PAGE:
A spy on the run accosts Richard Hannay, a former intelligence agent, in his London flat. The desperate man gives him a coded notebook and then is shot dead by German agents bursting into the room. Hannay battles the intruders and escapes. He returns with a constable, who sizes up the evidence and decides that Hannay himself is the killer.
Hannay is thus plunged into the cloak-and-dagger intrigue that precedes the outbreak of World War I. Pursued by police, but also chased by German agents who want the secret notebook, he makes his way to Scotland, where a German spy ring is executing a plan that will render Britain defenseless against invasion.
Along the way, he is joined by combative suffragette Victoria Sinclair, who at first mistakes him for a liberal politician, but is unfazed to learn that he is an accused murderer and, she thinks, a "delusional maniac" on the subject of German espionage plots.
Dangers and surprises lurk everywhere as Hannay and Victoria try to save Britain in her most perilous hour — none as great as what awaits them at the bottom of the "39 steps."
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Warning: Contains significant plot spoilers
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Sitting in his London club on June 28, 1914, former intelligence officer Richard Hannay is bored and alienated. Recently returned from Africa, he finds England stultifying. That is, until he goes to his flat and is confronted by an agitated, gun-wielding neighbor, Scudder.
Hannay disarms Scudder and learns that he is an English spy on the trail of a German espionage ring. Barely coherent, Scudder gives Hannay a coded notebook to deliver to a man named Captain Kell, but then German agents break in and shoot Scudder dead. Before they can harm Hannay, he makes his escape and returns with a constable, who surmises that Hannay is lying about the intruders and is himself the killer.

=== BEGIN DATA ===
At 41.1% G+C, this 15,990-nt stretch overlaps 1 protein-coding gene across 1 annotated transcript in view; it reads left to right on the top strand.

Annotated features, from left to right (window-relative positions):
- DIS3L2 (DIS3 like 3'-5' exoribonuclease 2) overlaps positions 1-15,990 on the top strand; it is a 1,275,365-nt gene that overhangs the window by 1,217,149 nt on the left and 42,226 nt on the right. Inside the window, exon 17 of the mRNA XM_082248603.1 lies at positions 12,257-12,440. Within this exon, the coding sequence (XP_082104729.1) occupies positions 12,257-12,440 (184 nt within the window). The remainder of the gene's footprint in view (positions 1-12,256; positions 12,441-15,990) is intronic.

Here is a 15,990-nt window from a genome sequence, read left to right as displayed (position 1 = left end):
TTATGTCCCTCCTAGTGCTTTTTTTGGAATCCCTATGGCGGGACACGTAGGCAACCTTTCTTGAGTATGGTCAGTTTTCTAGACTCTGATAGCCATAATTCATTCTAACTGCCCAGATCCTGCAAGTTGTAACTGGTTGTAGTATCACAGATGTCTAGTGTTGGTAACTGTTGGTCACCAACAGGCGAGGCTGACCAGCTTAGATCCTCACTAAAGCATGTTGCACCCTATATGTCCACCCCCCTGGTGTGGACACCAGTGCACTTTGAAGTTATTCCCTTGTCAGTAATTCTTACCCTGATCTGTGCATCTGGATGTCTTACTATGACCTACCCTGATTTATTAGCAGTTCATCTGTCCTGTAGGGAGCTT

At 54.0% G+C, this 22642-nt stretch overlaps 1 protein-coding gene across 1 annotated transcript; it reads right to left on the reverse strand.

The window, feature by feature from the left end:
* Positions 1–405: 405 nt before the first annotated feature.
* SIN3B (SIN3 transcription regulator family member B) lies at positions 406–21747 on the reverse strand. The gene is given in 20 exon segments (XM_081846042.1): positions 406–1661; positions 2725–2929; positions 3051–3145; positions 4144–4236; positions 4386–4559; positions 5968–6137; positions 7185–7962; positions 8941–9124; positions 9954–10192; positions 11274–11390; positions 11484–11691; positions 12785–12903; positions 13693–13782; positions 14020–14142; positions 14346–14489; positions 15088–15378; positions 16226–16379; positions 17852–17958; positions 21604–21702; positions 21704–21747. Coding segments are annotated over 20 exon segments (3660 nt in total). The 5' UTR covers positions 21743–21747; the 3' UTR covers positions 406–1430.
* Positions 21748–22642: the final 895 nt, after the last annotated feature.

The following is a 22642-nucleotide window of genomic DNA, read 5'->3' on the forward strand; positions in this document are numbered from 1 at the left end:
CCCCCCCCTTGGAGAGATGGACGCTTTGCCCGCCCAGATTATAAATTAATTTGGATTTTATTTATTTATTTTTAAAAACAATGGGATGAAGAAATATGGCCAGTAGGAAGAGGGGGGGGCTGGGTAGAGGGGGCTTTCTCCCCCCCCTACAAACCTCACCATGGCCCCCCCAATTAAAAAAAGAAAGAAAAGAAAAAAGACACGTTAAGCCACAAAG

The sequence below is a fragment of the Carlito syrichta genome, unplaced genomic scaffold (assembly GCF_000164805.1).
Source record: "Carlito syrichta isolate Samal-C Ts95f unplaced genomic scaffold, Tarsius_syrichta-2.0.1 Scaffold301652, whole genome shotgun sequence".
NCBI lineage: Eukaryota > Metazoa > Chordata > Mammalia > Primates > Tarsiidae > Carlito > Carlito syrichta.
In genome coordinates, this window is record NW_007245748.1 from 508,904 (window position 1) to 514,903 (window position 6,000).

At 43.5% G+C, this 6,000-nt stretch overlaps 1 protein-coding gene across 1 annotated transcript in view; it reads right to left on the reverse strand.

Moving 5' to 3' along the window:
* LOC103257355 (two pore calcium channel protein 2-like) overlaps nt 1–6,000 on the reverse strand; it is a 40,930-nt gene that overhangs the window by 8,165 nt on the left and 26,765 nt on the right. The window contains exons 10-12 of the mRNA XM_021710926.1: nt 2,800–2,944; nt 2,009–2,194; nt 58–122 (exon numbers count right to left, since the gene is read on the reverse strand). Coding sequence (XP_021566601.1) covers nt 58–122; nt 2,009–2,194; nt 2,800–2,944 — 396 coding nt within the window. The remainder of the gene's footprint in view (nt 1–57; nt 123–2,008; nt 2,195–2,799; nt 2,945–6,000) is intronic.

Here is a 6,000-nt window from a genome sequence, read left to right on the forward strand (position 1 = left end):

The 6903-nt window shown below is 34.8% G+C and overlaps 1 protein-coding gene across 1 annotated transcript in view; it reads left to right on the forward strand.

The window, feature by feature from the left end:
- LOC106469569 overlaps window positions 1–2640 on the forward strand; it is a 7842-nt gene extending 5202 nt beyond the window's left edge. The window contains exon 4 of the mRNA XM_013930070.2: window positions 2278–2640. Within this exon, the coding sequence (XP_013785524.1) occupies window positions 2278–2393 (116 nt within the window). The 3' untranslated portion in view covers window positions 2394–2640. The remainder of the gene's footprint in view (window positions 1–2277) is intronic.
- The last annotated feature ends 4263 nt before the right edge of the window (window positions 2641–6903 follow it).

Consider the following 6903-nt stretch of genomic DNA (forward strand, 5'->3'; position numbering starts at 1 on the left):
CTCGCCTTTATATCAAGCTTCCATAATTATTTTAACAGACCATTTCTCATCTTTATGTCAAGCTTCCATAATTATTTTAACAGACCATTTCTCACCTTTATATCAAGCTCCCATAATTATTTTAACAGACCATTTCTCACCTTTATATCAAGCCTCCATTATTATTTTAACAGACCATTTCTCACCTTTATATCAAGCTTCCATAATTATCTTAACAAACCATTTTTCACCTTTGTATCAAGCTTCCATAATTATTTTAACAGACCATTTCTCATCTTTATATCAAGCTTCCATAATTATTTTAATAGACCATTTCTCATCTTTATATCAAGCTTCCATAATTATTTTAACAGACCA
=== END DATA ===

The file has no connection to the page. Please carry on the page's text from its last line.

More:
Soon on the run from an ever-tightening police dragnet and unable to reach Captain Kell, Hannay, makes his way to Scotland in search of the German spy ring. There he deciphers part of Scudder's code and learns that the Germans plan to start a war: first destroying the British fleet and then invading the country.
While fleeing from bloodhounds and a murderous biplane, Hannay stumbles in front of a car carrying Harry and Victoria Sinclair, a brother and sister who mistake him for a political speaker they are to pick up. They transport him to a political rally, where he gives a rousing speech. As police arrive, he makes his escape with the help of Victoria, who is a feisty suffragette.
The police lose Hannay's trail, but not the Germans, who capture Hannay and Victoria and take them to a secluded castle. There they meet the sinister espionage chief, Professor Fisher, but the professor has to absent himself when Victoria's uncle, Sir George Sinclair, arrives asking if anyone has seen his missing niece.
Imprisoned in the castle dungeon, Hannay and Victoria free themselves with the aid of her hair pin and break into an adjoining storeroom of explosives, which they use to blow a hole in the wall and make their getaway. Finding an inn, they treat their wounds from the explosion, while slowly warming to each other's company.
The next day Hannay and Victoria go to Harry's house, where Harry arranges a meeting with Sir George, a British defense advisor who is privy to the naval plans being sought by the Germans. Hannay recounts his saga and the case appears to be winding up.
But various clues lead Hannay to suspect that Victoria is more deeply involved than it appears. He breaks into the naval planning meeting the next day and finds Victoria with the mysterious Captain Kell. She admits that she has been a British spy all along. Could she also be the mole who betrayed Scudder?
A cigarette box carelessly left on the table convinces Hannay that Sir George, who has already left the meeting, is the traitor; that he has used his photographic memory to memorize the defense plans; and that he is about to deliver the secrets to the Germans. But where is this rendezvous to take place?
The coded notebook provides the answer in invisible ink: "39 steps." Hannay and Victoria race to the castle, where they find 39 steps leading down to a dock where a German U-boat awaits Sir George. In the shootout that follows, the spies surrender. Hannay and Victoria seemed destined for a romantic ending, but a dying German gets off a shot that fells Victoria, who tumbles into the water and disappears...
Four months later, Victoria is very much alive and shows up at St. Pancras Station to bid farewell to Hannay, as he departs for service in the conflict that has just started: World War I.